Transport secretary Justine Greening has been accused of ducking key decisions on future highways investment after announcing a series of reviews and feasibility studies in response to the Cook review of the Highways Agency.
In her response, Greening held back from agreeing to Cook’s recommendation that the Department for Transport should provide full five-year spending commitments for roads investment as a means of driving greater efficiency savings.
The recommendation had received strong industry support, recognising the significant improvements contractors can deliver in situations where there is a clear and committed long-term programme of investment.
The government has instead opted to carry out further work to understand the benefits of greater funding certainty as part of an ongoing feasibility study looking at the future ownership, financing and management of the roads network.
“We believe that the case for long-term funding certainty is strong, and we will be working with other representatives from industry to provide evidence of this to the feasibility study team,” said Civil Engineering Contractors Association (CECA) director of external affairs Alasdair Reisner.
CECA welcomed other commitments made by the government in its response, including the development of a long-term strategy for the roads network, and the creation of performance specification for the network based on outcomes desired by motorists and the wider public.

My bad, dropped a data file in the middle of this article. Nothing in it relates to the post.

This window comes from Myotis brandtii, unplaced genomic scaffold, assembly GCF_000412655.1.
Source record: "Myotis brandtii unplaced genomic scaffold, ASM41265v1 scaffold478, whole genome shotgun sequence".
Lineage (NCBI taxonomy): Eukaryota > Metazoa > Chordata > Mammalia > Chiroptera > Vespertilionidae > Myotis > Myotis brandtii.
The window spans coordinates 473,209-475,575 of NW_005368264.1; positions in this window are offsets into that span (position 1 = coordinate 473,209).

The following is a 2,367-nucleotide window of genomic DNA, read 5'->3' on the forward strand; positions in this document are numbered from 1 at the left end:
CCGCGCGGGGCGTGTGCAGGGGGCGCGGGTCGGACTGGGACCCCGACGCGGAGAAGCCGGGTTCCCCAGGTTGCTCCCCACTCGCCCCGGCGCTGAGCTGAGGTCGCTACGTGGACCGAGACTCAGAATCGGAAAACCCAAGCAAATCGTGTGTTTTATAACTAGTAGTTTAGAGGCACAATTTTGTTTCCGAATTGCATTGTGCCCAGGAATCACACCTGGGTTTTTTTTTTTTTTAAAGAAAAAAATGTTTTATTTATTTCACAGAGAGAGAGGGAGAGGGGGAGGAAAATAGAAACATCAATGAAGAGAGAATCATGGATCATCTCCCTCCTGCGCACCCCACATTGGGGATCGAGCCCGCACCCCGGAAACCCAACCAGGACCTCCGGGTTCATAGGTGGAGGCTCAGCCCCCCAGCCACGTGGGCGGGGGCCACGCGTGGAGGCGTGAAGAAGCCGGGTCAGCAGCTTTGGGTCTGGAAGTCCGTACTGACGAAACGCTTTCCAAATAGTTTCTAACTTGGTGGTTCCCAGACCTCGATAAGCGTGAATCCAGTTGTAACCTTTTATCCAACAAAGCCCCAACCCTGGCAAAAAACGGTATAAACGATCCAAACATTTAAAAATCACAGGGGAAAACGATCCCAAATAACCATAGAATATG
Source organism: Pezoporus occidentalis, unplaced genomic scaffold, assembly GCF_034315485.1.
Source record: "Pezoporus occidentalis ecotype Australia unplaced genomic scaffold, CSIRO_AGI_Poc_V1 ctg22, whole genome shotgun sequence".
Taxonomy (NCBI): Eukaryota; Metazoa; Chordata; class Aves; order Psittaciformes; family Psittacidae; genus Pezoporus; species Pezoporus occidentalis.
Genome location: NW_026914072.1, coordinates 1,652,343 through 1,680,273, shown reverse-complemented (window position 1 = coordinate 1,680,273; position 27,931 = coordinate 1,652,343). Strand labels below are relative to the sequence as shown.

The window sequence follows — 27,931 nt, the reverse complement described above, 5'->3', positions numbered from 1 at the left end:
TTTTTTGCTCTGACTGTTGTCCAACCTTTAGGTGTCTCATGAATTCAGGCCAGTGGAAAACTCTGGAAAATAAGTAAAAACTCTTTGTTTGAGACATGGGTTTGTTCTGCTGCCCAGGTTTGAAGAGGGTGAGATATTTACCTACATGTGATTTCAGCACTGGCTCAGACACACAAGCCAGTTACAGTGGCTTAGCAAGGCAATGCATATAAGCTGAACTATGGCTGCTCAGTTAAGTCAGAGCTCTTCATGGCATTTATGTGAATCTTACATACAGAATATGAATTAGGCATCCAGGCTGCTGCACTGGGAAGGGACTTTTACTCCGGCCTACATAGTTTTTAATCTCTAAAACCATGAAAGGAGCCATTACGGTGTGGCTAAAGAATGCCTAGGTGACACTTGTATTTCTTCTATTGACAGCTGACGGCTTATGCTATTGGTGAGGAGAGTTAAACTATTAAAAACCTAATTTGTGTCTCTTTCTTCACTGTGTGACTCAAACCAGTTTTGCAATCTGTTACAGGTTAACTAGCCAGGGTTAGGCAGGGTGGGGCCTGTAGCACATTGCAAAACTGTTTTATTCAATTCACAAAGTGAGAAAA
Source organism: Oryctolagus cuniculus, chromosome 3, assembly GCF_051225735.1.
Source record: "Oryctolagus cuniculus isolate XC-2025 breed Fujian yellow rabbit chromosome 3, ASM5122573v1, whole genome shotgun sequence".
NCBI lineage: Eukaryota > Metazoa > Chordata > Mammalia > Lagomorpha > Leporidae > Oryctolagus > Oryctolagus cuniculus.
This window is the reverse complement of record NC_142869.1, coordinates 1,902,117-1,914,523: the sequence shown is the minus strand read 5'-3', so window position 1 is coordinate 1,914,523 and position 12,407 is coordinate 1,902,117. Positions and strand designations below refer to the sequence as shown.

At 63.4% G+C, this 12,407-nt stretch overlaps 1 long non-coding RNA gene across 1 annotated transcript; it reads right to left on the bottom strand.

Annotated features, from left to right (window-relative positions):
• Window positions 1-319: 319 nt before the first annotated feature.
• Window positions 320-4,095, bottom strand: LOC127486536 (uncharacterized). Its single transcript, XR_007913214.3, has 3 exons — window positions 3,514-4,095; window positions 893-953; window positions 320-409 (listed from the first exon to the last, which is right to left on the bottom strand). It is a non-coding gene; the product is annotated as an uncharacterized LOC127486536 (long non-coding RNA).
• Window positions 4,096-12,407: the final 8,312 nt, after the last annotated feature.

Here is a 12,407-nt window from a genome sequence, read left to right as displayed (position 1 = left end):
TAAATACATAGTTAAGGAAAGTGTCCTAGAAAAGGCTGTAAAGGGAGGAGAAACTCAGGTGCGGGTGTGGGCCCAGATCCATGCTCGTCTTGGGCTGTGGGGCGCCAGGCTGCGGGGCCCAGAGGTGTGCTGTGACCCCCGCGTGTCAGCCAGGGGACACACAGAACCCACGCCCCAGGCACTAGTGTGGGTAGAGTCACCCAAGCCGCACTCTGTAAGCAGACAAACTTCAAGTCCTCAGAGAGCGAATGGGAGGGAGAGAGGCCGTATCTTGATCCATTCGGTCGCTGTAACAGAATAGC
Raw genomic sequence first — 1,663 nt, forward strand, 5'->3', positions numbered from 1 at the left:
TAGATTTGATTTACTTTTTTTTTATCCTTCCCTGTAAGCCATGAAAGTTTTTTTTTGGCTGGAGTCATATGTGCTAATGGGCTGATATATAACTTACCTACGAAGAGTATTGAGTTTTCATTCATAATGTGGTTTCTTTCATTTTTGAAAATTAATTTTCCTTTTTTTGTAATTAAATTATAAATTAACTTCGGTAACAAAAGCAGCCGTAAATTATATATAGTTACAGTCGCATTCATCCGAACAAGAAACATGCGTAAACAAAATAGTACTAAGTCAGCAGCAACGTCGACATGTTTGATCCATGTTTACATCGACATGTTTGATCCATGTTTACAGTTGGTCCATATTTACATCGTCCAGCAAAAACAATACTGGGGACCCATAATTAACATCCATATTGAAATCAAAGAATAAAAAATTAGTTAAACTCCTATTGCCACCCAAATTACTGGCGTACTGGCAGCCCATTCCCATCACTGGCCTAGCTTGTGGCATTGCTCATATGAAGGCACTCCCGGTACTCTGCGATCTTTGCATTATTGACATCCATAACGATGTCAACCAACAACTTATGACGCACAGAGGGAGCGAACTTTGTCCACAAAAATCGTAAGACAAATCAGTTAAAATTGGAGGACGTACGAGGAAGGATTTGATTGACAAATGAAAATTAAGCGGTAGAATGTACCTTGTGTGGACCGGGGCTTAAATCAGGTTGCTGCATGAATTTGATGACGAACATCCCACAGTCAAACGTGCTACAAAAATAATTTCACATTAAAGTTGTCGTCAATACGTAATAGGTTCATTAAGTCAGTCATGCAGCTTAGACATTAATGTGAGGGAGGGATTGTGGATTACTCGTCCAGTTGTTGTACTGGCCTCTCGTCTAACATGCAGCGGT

A 20 year strategy for the national road network and new challenging performance targets for the Highways Agency to deliver against are central to Greening’s plan. The performance specification and strategy will be put out to consultation by the end of 2012with the aim of having the performance specification in place for the start of 2013/14 financial year.
Greening also published the detailed terms of reference for the feasibility study looking at ways of attracting private sector investment in the road network announced by prime minister David Cameron at the ICE in March.
This will examine how new financing approaches could interact with existing motoring taxation, but will not consider road pricing. It will determine the role of tolling in the provision of new infrastructure, but it will not consider tolling existing capacity. The study will report to Cameron in the autumn.
The Cook review and Greening’s response
Sir Alan Cook’s year-long review of the Highways Agency concluded that the road operator remains largely fit for purpose. He reported in December. Cook, who is Highways Agency chairman, instead stressed that government has failed to adequately invest in the UK’s road network.
Cook’s report urged the government to give the Agency a five year spending settlement, similar to that offered to Network Rail and the privatised water industry. The Agency would then use the cash to deliver to a set of specific outcome-based objectives designed with the needs of road users in mind.
Under the proposed regime, the Department for Transport (DfT) would set out expected levels of capacity and performance, along with safety and environmental standards. A new, independent board would oversee the Agency’s work and be held accountable for failures to deliver.
Cook said the Agency would commit to delivering additional cost efficiencies of £200M each year in return for the committed spending plan and clarity of purpose.
In Greening’s response, published today, she pledges a much smarter approach to planning through the production of route based strategies. These documents will identify what needs to be delivered on key routes, including any improvements, to achieve the outcomes set in the performance specification. They will support a much greater local and regional stakeholder involvement in planning for the network and help to inform investment decisions for the next spending review.
She has tasked the Highways Agency with drawing up initial strategies for each of its routes by the end of the current financial year.